(A) Schematic of the FRET-based protease assay. In the uncleaved state the fluorescence of aminobenzoyl is quenched by N-tyrosine. Once the protease cleaves the peptide, the fluorescent signal increases proportionally to protease activity. (B) Determination of enzyme kinetics. Initial reaction rates over a range of concentrations were plotted against substrate concentration to obtain values for KM (31.98 ± 4.1 µM). Values are stated as mean ± SEM, while data on the graph is plotted as mean and error bars represent standard deviation (SD), n = 3. (C) Protease activity of nsp5. Increase in fluorescence 20 min after the start of the reaction is shown over increasing nsp5 concentrations. Experiment was done in triplicate. (D) Time course of the nsp5 hydrolysis reaction. Increase in fluorescence at 10 µM enzyme concentration over time is shown. Experiment was done in triplicate.

Figure 2.
Enzyme assay design and characterisation.

(A) Schematic of the FRET-based protease assay. In the uncleaved state the fluorescence of aminobenzoyl is quenched by N-tyrosine. Once the protease cleaves the peptide, the fluorescent signal increases proportionally to protease activity. (B) Determination of enzyme kinetics. Initial reaction rates over a range of concentrations were plotted against substrate concentration to obtain values for KM (31.98 ± 4.1 µM). Values are stated as mean ± SEM, while data on the graph is plotted as mean and error bars represent standard deviation (SD), n = 3. (C) Protease activity of nsp5. Increase in fluorescence 20 min after the start of the reaction is shown over increasing nsp5 concentrations. Experiment was done in triplicate. (D) Time course of the nsp5 hydrolysis reaction. Increase in fluorescence at 10 µM enzyme concentration over time is shown. Experiment was done in triplicate.

We found that, at an enzyme concentration of 10 nM, the reaction is roughly linear for the first 20 min at room temperature (19–23°C) (Figure 2C,D). We used a substrate concentration of 20 µM for the HTS, which is relatively close to the KM value to ensure that competitive as well as non-competitive inhibitors can be identified [22]. We also found that buffer conditions had a profound effect on activity, especially when using automated liquid handling (Supplementary Figure S1). In brief, it proved essential to include glycerol (between 5–10%) and detergent (e.g. 0.01–0.02% Tween 20) to stabilise the enzyme. Inclusion of detergent also prevents compound aggregation [23,24].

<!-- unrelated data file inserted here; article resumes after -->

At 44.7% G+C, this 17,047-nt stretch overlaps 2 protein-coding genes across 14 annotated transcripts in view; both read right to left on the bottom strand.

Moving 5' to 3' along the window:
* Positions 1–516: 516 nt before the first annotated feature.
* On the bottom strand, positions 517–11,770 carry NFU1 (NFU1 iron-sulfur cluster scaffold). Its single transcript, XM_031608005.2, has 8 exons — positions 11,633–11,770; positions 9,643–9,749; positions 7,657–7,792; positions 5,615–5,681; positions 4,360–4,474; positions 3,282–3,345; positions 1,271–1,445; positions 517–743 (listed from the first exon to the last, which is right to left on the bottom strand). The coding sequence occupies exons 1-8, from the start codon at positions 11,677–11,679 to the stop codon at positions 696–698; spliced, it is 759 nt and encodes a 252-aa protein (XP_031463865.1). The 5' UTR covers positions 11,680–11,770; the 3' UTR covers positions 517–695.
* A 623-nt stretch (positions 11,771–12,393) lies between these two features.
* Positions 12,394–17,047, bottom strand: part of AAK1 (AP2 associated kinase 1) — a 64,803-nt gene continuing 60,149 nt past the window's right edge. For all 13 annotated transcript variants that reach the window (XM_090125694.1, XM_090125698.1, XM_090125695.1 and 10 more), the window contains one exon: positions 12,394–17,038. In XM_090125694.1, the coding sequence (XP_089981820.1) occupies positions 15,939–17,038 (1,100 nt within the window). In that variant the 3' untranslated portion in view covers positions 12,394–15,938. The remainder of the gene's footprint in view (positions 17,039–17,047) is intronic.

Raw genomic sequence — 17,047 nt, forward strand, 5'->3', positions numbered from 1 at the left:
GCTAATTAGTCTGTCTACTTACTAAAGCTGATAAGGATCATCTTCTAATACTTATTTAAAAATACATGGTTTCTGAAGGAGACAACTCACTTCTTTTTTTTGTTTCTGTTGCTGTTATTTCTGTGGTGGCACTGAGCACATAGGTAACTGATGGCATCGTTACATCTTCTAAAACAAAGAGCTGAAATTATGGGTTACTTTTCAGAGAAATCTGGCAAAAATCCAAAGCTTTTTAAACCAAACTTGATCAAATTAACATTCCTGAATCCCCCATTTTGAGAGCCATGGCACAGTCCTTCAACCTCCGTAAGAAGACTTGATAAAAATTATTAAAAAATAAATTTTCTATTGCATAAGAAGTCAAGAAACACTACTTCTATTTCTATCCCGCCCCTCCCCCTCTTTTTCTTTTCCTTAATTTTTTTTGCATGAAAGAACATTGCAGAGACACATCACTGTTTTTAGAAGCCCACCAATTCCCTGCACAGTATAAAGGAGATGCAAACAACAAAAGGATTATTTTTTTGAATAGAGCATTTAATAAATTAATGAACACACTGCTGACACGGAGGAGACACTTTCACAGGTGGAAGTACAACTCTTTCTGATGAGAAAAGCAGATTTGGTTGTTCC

High throughput screen hit identification and validation

We carried out a high throughput screen (HTS) of a custom library with over 5000 compounds at two drug concentrations of 4 µM and 0.8 µM (see [24] for contents and description of the library). For the HTS, we incubated the compounds with nsp5 before reaction initiation to allow for the detection of slow-binding inhibitors. We defined primary hits as compounds that reduced nsp5 activity by more than 30% at the higher compound concentration (Figure 3A, see Methods). We identified 27 primary hits that met this criterion and ranked them by percentage inhibition of nsp5 activity at both drug concentrations (Table 1) and validated them according to the scheme presented in Figure 3B.

Primary screen hit identification and validation.

Figure 3.
Primary screen hit identification and validation.

(A) Scatterplot of all screen results at the low drug concentration (0.8 µM). The red dotted line indicates the threshold of a 30% reduction in enzyme activity required to class as an initial hit. All points below the red line were considered in the initial hit list. (B) Schematic overview of validation steps and number of hits at each stage. (C) Gel-based nsp9 cleavage assays of initial hits from the HTS. Only drugs shown were those that inhibited nsp5 activity at any of the indicated concentrations. (D) A half-maximum inhibitory concentration (IC50) value for bromoenol lactone against nsp5 activity was determined by non-linear regression (shown in black). IC50 values and Hill coefficients (nH) are stated as mean ± SEM. (E) Gel-based assay of substrate cleavage by the other SARS-CoV-2 protease PLpro (nsp3). The five hits from the screen were tested for specificity against PLpro protease.

Figure 3.
Primary screen hit identification and validation.

(A) Scatterplot of all screen results at the low drug concentration (0.8 µM). The red dotted line indicates the threshold of a 30% reduction in enzyme activity required to class as an initial hit. All points below the red line were considered in the initial hit list. (B) Schematic overview of validation steps and number of hits at each stage. (C) Gel-based nsp9 cleavage assays of initial hits from the HTS. Only drugs shown were those that inhibited nsp5 activity at any of the indicated concentrations. (D) A half-maximum inhibitory concentration (IC50) value for bromoenol lactone against nsp5 activity was determined by non-linear regression (shown in black). IC50 values and Hill coefficients (nH) are stated as mean ± SEM. (E) Gel-based assay of substrate cleavage by the other SARS-CoV-2 protease PLpro (nsp3). The five hits from the screen were tested for specificity against PLpro protease.